TV viewing poses greater risk than computer use for cardiovascular disease
Physical activity will definitely lower children’s chances of developing cardiovascular disease down the road, but physical inactivity will not necessarily increase it. Findings from a recent Queen’s University study shows different kinds of sedentary behaviour may have different consequences for young people’s health.
“Even if a child is physically active, this activity is really only making up a short period of their whole day, so it’s important to look at other aspects of their day to see what’s going on. Part of that is the kind of sedentary behaviours they engage in,” says Valerie Carson, a doctoral candidate in the School of Kinesiology and Health Studies at Queen’s.
Previous research has identified high volumes of sedentary behaviour as a risk factor for cardiovascular diseases in adults. But among the children she surveyed, Ms. Carson found no general connection between the volume of sedentary behaviour and the risk of developing diabetes or coronary heart disease.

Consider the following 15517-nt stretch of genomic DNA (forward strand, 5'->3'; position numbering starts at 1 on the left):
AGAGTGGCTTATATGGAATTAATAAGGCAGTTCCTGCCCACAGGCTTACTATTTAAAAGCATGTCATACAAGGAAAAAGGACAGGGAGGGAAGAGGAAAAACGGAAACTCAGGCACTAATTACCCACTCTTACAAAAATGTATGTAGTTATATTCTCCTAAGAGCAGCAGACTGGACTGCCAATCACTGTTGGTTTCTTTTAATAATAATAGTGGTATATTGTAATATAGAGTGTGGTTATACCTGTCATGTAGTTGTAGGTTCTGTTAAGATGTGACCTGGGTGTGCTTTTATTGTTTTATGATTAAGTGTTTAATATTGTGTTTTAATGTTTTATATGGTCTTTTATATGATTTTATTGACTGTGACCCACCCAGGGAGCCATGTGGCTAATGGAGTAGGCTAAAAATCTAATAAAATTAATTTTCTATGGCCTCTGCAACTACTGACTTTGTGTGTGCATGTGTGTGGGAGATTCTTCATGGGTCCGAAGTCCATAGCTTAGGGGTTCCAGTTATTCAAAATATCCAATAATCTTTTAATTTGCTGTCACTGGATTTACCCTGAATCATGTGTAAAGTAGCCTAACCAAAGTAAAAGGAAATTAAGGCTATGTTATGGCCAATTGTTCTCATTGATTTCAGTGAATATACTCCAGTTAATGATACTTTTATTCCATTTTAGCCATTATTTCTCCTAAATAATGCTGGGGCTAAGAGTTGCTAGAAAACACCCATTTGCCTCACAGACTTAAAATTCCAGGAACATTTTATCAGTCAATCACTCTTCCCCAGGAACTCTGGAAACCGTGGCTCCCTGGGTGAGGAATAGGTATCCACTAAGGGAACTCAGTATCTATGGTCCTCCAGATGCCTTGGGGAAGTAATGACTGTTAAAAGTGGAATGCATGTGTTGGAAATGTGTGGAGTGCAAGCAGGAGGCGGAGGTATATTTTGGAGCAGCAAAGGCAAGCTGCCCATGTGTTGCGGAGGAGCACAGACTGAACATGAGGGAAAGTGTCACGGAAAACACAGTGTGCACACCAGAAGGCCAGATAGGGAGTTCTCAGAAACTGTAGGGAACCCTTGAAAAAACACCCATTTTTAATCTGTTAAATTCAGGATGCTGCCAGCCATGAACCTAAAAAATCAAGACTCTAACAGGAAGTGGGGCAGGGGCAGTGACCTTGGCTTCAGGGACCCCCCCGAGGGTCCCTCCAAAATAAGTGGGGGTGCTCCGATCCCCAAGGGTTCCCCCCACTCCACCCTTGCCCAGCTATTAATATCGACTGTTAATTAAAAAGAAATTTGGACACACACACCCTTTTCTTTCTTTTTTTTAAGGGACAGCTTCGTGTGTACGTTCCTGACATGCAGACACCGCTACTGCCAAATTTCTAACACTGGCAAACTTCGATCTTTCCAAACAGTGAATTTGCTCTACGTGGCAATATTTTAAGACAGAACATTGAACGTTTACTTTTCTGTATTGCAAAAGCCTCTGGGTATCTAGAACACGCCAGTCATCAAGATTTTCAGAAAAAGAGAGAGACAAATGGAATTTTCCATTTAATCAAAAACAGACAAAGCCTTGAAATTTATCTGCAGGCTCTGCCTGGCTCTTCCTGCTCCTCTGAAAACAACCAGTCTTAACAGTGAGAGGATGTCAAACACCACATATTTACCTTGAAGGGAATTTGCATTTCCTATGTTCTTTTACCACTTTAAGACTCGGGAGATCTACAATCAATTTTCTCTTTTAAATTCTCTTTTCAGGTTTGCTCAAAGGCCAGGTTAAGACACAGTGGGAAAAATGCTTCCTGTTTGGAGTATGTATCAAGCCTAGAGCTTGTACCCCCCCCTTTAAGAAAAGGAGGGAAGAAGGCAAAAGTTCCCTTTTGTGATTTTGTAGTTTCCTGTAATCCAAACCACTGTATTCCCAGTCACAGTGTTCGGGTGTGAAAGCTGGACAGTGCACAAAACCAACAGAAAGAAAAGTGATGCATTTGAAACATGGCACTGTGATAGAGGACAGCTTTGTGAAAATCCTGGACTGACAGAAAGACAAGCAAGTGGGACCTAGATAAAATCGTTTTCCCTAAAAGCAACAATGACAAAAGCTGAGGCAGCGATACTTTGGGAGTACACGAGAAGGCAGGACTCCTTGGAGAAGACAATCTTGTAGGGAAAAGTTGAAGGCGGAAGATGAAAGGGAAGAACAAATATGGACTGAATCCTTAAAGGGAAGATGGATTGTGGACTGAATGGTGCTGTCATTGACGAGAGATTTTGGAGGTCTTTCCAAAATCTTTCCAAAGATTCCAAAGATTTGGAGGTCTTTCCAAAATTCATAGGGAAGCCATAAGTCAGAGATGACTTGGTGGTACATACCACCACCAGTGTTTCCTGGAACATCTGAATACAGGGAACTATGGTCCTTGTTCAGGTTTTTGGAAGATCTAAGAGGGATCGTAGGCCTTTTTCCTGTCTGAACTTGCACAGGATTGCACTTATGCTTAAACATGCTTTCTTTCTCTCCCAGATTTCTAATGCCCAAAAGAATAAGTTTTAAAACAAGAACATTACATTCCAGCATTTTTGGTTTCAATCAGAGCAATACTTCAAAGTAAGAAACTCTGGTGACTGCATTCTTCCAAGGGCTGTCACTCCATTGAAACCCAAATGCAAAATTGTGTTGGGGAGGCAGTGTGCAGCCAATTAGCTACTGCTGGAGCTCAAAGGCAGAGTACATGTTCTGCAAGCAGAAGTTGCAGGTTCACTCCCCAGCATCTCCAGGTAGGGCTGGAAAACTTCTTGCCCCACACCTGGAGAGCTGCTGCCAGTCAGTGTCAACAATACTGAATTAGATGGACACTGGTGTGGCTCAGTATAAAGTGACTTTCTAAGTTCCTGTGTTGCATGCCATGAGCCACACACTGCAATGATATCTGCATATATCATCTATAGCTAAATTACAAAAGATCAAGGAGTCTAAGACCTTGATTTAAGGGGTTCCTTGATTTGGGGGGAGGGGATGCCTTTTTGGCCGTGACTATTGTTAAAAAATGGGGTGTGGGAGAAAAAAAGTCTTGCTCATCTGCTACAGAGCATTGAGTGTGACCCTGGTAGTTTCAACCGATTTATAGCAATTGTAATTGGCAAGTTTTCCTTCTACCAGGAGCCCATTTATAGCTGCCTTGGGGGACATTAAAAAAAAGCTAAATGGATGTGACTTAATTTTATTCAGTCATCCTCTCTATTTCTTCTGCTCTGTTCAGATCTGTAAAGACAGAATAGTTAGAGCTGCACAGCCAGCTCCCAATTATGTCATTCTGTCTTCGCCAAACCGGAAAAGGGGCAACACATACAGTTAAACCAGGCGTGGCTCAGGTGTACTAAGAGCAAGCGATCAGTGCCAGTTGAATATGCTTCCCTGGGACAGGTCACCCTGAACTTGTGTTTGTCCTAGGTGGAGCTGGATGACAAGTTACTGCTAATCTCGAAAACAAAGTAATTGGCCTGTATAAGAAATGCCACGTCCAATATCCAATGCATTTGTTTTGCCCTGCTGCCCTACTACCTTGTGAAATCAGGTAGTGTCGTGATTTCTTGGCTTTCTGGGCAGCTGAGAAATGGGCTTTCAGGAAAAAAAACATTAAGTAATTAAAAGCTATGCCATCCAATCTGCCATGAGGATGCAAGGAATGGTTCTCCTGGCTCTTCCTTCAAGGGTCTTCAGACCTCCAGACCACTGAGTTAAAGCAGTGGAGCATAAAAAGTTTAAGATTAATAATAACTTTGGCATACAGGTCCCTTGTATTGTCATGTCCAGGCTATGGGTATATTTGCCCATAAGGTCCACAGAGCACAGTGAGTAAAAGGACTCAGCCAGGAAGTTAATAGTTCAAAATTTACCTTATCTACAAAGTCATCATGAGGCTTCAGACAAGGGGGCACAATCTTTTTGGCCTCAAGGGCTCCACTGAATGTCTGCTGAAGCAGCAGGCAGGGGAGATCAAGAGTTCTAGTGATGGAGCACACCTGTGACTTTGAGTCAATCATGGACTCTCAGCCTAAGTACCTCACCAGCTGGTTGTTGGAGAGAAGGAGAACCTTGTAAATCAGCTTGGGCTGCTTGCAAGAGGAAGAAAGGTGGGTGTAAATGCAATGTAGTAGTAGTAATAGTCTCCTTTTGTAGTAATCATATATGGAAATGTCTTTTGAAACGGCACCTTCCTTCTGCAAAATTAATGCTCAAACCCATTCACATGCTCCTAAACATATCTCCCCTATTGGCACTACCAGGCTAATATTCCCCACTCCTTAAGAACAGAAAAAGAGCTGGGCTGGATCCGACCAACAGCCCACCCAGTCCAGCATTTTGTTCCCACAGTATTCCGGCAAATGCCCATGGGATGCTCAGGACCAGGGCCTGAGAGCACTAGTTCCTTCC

Instead, she noticed some types of sedentary activities having a greater impact on children’s health than others. Specifically, high levels of TV viewing predicted higher cardio-metabolic risk, whereas high computer use did not.
One possible explanation is that TV viewing falls near the bottom on the scale of energy expenditure, according to some research. Another is that activities like snacking between meals that usually go hand-in-hand with specific kinds of screen times may be causing the associated health risks.
“The take home message is that we want children to be more physically active, but then, at the same time, we need to think about what they’re doing the rest of the time,” explains Mr. Carson. “Our study suggests we should also limit children’s television viewing time.”
Ms. Carson collaborated on this study with Dr. Ian Janssen (Department of Community Health and Epidemiology). Their work was supported by the Canadian Institutes of Health Research (CIHR).
The findings were recently published in the journal BMC Public Health.